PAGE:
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Physics videos to popularize physics - any good ideas?

  1. Oct 16, 2017 #1
    I will make some physics videos for children to bachelor thesis to popularize physics. I have a lot of ideas. However, I want to make same experiments more interesting. But I don't have any good idea right now. I think that there is a lot of creative people which could help me and give me any advice about this two experiments. I don't want to know how this experiments works. I know it. I just need some inspiration.

    1) I think you know experiment with glass full of water and paper. If I turn over the glass with paper, the watter doesn't flow out... There is different type of this experiment with bottle and pingpong ball. If you have bottle full of watter and you put the ball to bottle neck, you could do the same experiment. It also works if the bottle isn't full, you turn over it, you are still holding the ball and you let part of the water flow.

    So, I will do this experiment with bottle, both variants. However, can I use something different then pingpong ball? Some big polystyrene ball? Or something different? What about a different liquid? Is there any type of liquid when it will not works? Or have you any different creative idea what can I do with that?

    2) Maybe you know this experiment:

    I think it is great. But it is to short. What more can I do? Is there any type of liquid when it will not works? I really need some inspiration. I have done some experiment, but now, I don't have some good idea.

    Thank you very much!
  2. jcsd
  3. Oct 16, 2017 #2


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    Decide what concepts you want to convey to the target audience. You could show different liquids and how different ones work. watch other videos online to see what style may work for you. Here is an example that has something similar to what I think you are talking about.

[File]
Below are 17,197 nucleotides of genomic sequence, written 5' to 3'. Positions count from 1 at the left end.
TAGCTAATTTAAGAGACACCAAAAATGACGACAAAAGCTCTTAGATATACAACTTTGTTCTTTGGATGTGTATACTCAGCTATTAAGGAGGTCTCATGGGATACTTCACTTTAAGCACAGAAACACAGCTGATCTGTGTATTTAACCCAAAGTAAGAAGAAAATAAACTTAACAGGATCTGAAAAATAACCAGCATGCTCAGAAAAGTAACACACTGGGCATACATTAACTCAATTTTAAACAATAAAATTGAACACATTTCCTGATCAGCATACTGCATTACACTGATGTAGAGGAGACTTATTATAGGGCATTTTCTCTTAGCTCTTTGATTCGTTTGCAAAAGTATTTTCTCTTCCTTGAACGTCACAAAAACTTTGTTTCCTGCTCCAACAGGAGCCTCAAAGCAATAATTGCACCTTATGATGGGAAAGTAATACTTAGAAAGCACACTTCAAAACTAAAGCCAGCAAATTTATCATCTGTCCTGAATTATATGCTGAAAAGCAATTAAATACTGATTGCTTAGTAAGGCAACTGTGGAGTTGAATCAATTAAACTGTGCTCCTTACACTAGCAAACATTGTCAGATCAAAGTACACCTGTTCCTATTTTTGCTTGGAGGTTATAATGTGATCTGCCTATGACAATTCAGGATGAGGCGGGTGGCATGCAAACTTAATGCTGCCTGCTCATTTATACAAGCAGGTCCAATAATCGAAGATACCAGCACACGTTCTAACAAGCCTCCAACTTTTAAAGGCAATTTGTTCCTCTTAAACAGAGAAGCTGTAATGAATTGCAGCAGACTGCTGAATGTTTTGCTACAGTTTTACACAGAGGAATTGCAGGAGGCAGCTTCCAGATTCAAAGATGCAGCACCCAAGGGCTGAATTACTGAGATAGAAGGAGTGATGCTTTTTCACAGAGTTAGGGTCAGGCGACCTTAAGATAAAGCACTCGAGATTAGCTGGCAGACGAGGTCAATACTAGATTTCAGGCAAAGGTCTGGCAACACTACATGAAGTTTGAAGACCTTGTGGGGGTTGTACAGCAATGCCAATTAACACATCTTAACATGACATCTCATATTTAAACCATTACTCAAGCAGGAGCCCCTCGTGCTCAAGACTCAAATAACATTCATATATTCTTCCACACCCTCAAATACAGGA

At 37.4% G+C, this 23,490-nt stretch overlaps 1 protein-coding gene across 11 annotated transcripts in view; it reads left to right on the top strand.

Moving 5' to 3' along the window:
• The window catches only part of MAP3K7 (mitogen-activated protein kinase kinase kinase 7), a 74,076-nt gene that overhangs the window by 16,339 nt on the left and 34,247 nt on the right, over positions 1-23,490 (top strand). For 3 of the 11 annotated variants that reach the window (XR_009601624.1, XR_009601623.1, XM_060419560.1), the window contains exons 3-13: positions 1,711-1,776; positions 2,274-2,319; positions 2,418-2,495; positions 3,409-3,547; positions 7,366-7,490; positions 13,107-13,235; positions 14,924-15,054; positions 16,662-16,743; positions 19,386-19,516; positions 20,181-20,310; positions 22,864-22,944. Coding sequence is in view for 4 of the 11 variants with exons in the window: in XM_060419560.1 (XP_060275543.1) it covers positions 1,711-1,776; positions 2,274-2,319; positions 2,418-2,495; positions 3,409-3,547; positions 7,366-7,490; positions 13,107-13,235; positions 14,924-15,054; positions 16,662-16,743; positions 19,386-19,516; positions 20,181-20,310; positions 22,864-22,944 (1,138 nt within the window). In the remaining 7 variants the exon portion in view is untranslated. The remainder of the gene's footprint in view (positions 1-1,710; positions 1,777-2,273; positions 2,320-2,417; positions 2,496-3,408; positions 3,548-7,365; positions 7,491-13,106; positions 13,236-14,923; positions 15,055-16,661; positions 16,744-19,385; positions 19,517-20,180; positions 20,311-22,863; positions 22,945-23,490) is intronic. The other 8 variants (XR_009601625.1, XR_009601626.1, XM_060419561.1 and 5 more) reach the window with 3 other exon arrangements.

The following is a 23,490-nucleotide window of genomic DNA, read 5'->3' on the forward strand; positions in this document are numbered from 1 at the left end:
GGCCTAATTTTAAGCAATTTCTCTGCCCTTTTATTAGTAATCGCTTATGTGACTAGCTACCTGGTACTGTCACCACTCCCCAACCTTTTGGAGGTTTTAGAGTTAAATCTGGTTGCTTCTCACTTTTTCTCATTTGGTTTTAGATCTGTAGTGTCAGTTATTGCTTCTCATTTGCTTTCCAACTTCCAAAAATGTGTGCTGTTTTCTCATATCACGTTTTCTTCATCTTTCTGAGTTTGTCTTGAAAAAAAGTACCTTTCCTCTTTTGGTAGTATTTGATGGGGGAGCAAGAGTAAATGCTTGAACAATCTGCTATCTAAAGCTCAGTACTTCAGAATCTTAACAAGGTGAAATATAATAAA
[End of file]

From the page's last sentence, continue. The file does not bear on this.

4. Oct 28, 2017 #3
    If this is for children, and you want other simple experiment ideas, I would suggest (1) falling objects of different weights reaching the floor at the same time, and (2) paper clip floating on water due to surface tension, and (3) spray black pepper evenly on a dish full of water, put dish soap on the tip of your finger and the pepper grains instantly fly off to the far edges of the dish.
  5. Jan 1, 2018 #4


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    You could also try explaining static electricity, water sticking to a balloon, showing how bubbles form into spheres naturally (even with triangle bubble makers). There are so many possibilities. However, try and make your videos a little different and interesting, add some element of interest for kids. The open-source education market is much too saturated to succeed simply by making videos.
  6. Jan 12, 2018 #5
    Years ago, before YouTube, I recall a television show (perhaps the American news show 60 Minutes?) that had a couple of innovative High School physics/science teachers doing cool stuff. Two experiments that I remember:

    Take all students to the parking lot. Put a vehicle, in neutral gear, set up for a clear straight path. Have a couple students push on the rear of the vehicle, pressing on common bathroom scales to achieve a relatively constant push force. Put a mark on one of the tires. As the vehicle moves forward and accelerates, record the time elapsed time when the wheel mark touches the pavement. This experiment gives push force F, distance, time. Use the data to calculate and illustrate F=ma and other equations of motion.

    (this one is a bit fuzzy, can't quite remember) Take all students to the swimming pool. Build a pool-width plunger (a pool-width board with perpendicular boards nailed to the long board as handles). Students push the plunger into the water with regular frequency to set up a wave action. Students on other end of pool record wave-top to wave-top distance, time, and height to do rudimentary frequency analysis and wave propagation analysis.

    One that I show to my Industrial Safety class that always gets 'em jazzed up, and is on YouTube, is an older British gentleman who is a former military explosives expert. He lights a small candle on the ground. Sets a stovepipe around the candle. Puts a tablespoon of common white flour into a folded piece of paper. Gradually shakes the flour powder into the stovepipe so that it atomizes. FOOOM. Kids love that. Shows how presumably benign dusts & powders can be explosive with the right mix of air / heat / fuel.
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